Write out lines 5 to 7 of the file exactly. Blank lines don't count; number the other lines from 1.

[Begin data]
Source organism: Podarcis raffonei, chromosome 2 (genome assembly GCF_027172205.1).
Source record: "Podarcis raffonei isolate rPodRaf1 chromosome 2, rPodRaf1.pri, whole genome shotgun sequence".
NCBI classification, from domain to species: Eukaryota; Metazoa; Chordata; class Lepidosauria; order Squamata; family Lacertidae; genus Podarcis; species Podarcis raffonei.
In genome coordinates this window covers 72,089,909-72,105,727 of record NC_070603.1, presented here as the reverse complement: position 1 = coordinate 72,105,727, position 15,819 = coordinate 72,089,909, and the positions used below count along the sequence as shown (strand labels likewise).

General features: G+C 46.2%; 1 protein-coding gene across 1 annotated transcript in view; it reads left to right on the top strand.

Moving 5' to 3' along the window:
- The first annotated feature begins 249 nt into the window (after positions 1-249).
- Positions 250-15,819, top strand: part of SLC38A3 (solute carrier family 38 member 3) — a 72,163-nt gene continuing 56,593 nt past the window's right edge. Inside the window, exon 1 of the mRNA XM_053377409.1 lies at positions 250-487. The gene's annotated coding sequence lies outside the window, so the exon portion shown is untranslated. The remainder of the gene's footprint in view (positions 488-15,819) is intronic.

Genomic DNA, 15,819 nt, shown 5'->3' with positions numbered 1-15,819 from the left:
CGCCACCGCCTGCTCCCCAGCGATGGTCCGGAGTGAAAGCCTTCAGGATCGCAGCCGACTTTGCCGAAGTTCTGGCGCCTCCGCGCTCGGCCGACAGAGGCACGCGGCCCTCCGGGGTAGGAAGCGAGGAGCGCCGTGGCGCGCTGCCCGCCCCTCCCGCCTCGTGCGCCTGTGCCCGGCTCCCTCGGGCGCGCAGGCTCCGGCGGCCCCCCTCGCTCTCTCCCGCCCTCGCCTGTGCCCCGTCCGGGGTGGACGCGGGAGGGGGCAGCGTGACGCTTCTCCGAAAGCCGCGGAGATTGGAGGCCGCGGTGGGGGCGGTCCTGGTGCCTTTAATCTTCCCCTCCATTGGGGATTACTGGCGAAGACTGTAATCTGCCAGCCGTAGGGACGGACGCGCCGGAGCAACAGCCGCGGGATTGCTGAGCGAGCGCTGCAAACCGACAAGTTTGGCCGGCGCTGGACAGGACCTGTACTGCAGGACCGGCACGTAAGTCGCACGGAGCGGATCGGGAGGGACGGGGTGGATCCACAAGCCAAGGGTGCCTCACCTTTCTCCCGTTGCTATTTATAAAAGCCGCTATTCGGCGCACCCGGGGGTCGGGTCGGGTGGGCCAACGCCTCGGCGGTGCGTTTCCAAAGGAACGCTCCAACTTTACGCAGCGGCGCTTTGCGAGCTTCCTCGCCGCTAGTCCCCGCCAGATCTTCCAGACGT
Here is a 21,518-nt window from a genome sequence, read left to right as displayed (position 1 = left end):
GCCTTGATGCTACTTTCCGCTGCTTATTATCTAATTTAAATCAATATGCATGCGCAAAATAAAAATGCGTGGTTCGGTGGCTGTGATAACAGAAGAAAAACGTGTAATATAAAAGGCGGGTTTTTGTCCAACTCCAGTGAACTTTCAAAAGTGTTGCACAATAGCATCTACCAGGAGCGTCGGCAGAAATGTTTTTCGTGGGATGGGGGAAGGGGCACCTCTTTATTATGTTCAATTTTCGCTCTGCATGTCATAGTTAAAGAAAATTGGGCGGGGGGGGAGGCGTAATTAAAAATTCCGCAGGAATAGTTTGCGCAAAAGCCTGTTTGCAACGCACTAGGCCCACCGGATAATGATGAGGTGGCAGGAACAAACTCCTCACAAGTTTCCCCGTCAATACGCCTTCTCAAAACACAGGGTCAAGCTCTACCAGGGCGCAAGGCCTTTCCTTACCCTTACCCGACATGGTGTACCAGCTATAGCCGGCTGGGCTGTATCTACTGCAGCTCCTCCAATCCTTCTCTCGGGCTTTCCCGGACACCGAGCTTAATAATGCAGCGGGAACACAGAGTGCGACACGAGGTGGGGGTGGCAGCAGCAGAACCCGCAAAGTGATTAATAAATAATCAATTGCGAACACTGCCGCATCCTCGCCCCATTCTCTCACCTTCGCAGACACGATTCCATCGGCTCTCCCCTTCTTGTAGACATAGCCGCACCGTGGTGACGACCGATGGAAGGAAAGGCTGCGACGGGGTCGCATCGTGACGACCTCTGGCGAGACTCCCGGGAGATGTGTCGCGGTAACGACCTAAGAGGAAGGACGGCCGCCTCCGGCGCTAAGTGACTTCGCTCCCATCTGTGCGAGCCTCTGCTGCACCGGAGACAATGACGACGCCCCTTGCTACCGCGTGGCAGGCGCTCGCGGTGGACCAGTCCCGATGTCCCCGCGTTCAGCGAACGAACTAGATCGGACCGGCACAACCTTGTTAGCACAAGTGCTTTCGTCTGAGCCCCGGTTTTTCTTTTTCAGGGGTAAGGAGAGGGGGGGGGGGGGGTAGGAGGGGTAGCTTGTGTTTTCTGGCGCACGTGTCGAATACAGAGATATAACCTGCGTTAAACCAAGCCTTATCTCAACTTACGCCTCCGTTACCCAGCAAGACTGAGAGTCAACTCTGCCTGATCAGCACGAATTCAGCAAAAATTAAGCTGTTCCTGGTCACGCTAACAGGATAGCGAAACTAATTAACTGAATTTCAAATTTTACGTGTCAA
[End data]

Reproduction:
General features: G+C 46.2%; 1 protein-coding gene across 1 annotated transcript in view; it reads left to right on the top strand.

Moving 5' to 3' along the window:
- The first annotated feature begins 249 nt into the window (after positions 1-249).